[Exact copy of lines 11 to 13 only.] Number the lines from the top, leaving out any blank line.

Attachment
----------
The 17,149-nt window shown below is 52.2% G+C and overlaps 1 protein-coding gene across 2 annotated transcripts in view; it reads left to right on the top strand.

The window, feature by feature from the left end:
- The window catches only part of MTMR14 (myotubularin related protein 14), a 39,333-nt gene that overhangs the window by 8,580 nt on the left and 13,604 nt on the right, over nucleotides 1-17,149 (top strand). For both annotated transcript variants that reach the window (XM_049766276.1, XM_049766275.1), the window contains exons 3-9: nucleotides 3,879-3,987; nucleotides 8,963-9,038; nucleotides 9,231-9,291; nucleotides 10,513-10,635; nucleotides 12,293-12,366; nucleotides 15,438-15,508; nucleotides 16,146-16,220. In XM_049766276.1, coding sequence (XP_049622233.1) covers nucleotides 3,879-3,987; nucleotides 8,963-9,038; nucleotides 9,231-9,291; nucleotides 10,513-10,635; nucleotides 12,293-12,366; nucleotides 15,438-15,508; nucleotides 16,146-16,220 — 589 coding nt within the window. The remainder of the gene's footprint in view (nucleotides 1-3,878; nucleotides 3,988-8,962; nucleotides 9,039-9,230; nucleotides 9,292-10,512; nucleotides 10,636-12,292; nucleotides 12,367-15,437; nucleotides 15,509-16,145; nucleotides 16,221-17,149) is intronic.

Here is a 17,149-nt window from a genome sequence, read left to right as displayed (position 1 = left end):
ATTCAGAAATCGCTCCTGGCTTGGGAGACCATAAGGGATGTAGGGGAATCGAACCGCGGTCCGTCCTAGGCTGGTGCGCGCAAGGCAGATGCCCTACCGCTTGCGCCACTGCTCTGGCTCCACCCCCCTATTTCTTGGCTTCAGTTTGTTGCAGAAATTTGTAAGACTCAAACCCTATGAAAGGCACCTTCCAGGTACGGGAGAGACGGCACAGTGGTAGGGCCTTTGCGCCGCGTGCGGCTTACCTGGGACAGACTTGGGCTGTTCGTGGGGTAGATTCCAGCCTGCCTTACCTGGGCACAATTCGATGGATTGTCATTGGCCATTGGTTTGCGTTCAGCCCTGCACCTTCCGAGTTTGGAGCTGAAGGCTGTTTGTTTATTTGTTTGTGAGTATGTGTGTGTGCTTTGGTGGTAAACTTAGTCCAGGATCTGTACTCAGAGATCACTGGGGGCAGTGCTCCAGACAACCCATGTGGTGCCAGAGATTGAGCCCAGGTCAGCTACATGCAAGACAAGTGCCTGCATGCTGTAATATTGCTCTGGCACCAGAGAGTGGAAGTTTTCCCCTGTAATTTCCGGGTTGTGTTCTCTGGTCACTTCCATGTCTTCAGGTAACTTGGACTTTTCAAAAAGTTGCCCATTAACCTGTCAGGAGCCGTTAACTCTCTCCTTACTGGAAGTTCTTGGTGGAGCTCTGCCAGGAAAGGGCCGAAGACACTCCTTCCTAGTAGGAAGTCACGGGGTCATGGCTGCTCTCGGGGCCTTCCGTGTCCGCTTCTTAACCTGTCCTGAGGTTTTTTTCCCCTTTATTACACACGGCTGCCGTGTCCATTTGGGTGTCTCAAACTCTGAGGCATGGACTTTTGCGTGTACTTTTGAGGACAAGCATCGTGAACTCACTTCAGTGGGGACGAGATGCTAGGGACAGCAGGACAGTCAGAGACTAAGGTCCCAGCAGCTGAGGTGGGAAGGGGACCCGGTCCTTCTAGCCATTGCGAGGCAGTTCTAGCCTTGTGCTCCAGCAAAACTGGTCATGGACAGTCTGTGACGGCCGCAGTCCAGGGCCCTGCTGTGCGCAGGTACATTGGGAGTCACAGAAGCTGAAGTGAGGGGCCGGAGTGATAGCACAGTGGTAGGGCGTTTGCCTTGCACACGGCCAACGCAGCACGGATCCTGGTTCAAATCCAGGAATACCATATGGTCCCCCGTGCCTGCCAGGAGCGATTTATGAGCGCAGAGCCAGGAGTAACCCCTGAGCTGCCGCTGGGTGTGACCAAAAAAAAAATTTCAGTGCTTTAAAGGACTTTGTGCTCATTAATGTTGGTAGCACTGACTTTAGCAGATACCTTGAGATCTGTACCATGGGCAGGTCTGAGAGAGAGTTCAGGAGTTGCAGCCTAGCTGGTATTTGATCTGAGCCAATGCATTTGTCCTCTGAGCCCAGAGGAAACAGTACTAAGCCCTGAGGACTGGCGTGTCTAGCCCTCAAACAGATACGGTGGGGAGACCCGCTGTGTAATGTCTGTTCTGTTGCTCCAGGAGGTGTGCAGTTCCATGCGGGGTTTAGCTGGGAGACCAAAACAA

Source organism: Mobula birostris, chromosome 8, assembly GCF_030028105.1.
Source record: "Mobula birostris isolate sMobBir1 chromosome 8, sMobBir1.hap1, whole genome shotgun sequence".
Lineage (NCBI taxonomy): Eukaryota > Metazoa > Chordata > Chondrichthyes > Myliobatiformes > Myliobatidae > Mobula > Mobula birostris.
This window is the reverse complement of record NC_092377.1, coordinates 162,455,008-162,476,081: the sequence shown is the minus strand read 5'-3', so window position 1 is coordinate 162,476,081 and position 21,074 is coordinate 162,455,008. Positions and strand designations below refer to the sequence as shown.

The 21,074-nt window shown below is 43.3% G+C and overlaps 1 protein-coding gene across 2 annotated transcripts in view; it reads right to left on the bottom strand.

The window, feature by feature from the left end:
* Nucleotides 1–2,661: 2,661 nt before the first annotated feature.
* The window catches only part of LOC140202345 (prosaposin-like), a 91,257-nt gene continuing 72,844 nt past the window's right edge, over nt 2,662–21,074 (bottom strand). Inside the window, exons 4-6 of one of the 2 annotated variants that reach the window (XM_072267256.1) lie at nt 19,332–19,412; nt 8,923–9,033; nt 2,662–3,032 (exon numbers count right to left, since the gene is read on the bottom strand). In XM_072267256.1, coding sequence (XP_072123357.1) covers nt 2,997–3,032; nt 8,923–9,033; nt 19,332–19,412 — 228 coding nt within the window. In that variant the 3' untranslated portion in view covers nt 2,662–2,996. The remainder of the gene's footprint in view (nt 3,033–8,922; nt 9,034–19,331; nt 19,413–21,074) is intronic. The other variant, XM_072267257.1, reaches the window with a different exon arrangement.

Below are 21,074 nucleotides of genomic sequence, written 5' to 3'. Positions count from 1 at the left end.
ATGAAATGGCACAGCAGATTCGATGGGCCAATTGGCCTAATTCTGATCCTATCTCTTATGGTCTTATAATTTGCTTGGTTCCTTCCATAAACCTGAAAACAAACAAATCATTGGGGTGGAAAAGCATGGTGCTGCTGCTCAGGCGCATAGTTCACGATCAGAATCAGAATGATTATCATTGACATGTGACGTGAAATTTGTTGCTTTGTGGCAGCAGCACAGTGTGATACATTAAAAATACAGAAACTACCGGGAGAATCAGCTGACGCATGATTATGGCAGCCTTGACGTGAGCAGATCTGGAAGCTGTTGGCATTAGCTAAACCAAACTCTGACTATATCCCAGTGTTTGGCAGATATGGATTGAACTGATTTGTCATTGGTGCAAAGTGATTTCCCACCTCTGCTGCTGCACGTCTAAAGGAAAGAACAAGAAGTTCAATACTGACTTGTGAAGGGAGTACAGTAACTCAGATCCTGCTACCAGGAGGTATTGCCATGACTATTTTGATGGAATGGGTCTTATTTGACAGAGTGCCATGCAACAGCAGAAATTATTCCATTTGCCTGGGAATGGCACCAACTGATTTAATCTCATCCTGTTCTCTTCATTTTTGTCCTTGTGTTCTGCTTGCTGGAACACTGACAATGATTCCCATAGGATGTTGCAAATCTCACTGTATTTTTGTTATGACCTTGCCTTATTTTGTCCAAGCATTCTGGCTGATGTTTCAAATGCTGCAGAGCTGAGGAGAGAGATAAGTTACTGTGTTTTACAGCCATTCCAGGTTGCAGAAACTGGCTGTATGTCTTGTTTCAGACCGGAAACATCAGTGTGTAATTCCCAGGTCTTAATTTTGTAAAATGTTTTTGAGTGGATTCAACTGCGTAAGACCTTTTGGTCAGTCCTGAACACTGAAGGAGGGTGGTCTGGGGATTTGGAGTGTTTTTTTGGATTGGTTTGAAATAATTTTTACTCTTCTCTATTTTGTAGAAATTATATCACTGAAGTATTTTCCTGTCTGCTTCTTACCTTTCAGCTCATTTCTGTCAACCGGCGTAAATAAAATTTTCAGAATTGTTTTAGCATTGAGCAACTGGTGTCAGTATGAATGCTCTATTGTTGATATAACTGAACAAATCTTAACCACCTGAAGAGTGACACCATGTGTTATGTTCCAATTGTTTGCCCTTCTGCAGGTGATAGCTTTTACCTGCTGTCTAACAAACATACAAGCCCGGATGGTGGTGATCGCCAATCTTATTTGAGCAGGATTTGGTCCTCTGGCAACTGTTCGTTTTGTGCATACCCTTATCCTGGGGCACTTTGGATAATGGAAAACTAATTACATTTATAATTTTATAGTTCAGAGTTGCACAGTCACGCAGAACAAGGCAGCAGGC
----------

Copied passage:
The window, feature by feature from the left end:
* Nucleotides 1–2,661: 2,661 nt before the first annotated feature.
* The window catches only part of LOC140202345 (prosaposin-like), a 91,257-nt gene continuing 72,844 nt past the window's right edge, over nt 2,662–21,074 (bottom strand). Inside the window, exons 4-6 of one of the 2 annotated variants that reach the window (XM_072267256.1) lie at nt 19,332–19,412; nt 8,923–9,033; nt 2,662–3,032 (exon numbers count right to left, since the gene is read on the bottom strand). In XM_072267256.1, coding sequence (XP_072123357.1) covers nt 2,997–3,032; nt 8,923–9,033; nt 19,332–19,412 — 228 coding nt within the window. In that variant the 3' untranslated portion in view covers nt 2,662–2,996. The remainder of the gene's footprint in view (nt 3,033–8,922; nt 9,034–19,331; nt 19,413–21,074) is intronic. The other variant, XM_072267257.1, reaches the window with a different exon arrangement.